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Bridging the gap – gender mainstreaming in tax policy - Sekti Widihartanto

Tan KW
Publish date: Thu, 30 Nov 2023, 11:50 AM
Tan KW
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IN the keynote speech she delivered at a gender mainstreaming seminar on Nov 24, Indonesian Finance Minister Sri Mulyani Indrawati said that in her PhD thesis in 1988, even with limited data for the Indonesian context at the time, she found that although tax policy was made gender-neutral, it impacted men and women differently because men and women are different, and these differences require different policy responses.

This is why it is important to involve gender mainstreaming in formulating public policies, including economic policies.

In the intricate tapestry of economic policy, gender mainstreaming has emerged as a crucial lens through which we can address disparities and foster inclusivity.

One arena where this becomes particularly evident is tax policy. Far beyond mere fiscal strategies, tax policies wield immense influence in shaping societal structures.

Examining their implications through a gender mainstreaming perspective unveils a nuanced narrative of how these policies can either perpetuate inequalities or pave the way for a more equitable society.

At its core, gender mainstreaming seeks to integrate gender consideration into every stage of policy development, implementation and evaluation.

When applied to tax policies, this approach involves scrutinising the impacts of taxation on different genders and acknowledging the unique economic roles that men and women often play.

Historically, tax policies have been crafted with a one-size-fits-all mentality, which we call gender neutral but which inadvertently neglects the diverse economic realities faced by different genders.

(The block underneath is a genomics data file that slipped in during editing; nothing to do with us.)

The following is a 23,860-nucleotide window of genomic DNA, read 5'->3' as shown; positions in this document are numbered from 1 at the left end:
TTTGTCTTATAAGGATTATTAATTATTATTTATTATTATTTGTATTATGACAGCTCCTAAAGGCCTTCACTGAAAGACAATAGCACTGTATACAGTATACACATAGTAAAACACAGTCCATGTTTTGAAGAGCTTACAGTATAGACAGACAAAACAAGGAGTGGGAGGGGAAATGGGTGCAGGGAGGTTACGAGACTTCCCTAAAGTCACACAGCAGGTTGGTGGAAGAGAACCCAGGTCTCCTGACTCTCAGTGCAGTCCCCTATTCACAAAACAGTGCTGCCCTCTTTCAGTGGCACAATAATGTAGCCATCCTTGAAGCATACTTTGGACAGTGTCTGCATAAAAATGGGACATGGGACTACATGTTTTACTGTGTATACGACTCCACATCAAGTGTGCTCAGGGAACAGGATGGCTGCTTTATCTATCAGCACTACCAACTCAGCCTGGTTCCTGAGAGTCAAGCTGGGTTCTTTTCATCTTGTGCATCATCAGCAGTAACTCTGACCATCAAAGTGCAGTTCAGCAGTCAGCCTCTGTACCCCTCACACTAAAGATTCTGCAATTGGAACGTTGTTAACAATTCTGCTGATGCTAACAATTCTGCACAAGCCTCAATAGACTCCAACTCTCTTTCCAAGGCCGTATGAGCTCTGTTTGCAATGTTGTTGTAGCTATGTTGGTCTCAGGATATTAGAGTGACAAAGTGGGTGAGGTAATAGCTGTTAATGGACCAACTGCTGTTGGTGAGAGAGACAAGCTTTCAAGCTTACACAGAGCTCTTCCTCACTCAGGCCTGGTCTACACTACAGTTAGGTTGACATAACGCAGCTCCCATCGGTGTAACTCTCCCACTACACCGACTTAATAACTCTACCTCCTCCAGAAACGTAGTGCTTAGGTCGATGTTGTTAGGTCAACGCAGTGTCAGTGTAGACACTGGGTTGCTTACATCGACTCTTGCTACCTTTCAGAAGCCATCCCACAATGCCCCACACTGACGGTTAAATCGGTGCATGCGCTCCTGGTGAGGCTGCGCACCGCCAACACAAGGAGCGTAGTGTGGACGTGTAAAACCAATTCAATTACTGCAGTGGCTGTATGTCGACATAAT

Consider the often-cited gender wage gap, where women, on average, earn less than their male counterparts for the same work. A gender mainstreaming lens prompts us to question how tax policies may exacerbate this gap.

For instance, if tax brackets are not adjusted to reflect this income disparity, women may end up shouldering a disproportionate tax burden. This not only deepens economic inequalities but also contradicts the fundamental principles of fairness that tax systems should uphold.

Furthermore, the intersectionality of gender and other social factors, such as race and class, add layers of complexity to the analysis.

Women from marginalised communities may face unique challenges that demand a tailored tax approach.

Gender mainstreaming, therefore, calls for a nuanced understanding of these intersecting factors to ensure that tax policies do not inadvertently perpetuate systemic inequalities.

Beyond income differentials, gender mainstreaming in tax policies necessitates an exploration of the overlooked realm of unpaid care work.

Women, as primary caregivers in many societies, contribute significantly to the economy through unpaid domestic labour.

Traditional tax policies, however, fail to account for this invisible contribution.

By recognising the economic value of unpaid care work and adjusting tax policies accordingly, we can take a substantial step toward rectifying the gender imbalances ingrained in our fiscal systems.

Moreover, the financial autonomy of women is intimately connected to tax policies.

A gender-sensitive tax system should empower women economically by fostering entrepreneurship and recognising the unique challenges faced by female-owned businesses.

By providing targeted incentives and reducing barriers, tax policies can become a catalyst for women’s economic empowerment, contributing not only to their financial well-being but also to the overall economic growth of a society.

Critics might argue that gender mainstreaming in tax policies could lead to complexity and administrative challenges.

However, proponents counter that the long-term benefits, in terms of a more inclusive and just society, far outweigh the initial hurdles.

Moreover, the integration of gender consideration into tax policies aligns with the broader global agenda of achieving the Sustainable Development Goals, particularly Goal 5 on gender equality.

In summary, gender mainstreaming in tax policies is not a mere theoretical construct but a pragmatic imperative.

It requires a paradigm shift from viewing taxation through a gender-neutral lens to recognising its profound implications on diverse economic experiences.

By dismantling the gender biases ingrained in our fiscal systems, we pave the way for a more equitable and sustainable future where everyone, regardless of their gender, can fully participate in and benefit from economic prosperity.

 

 - ANN

 

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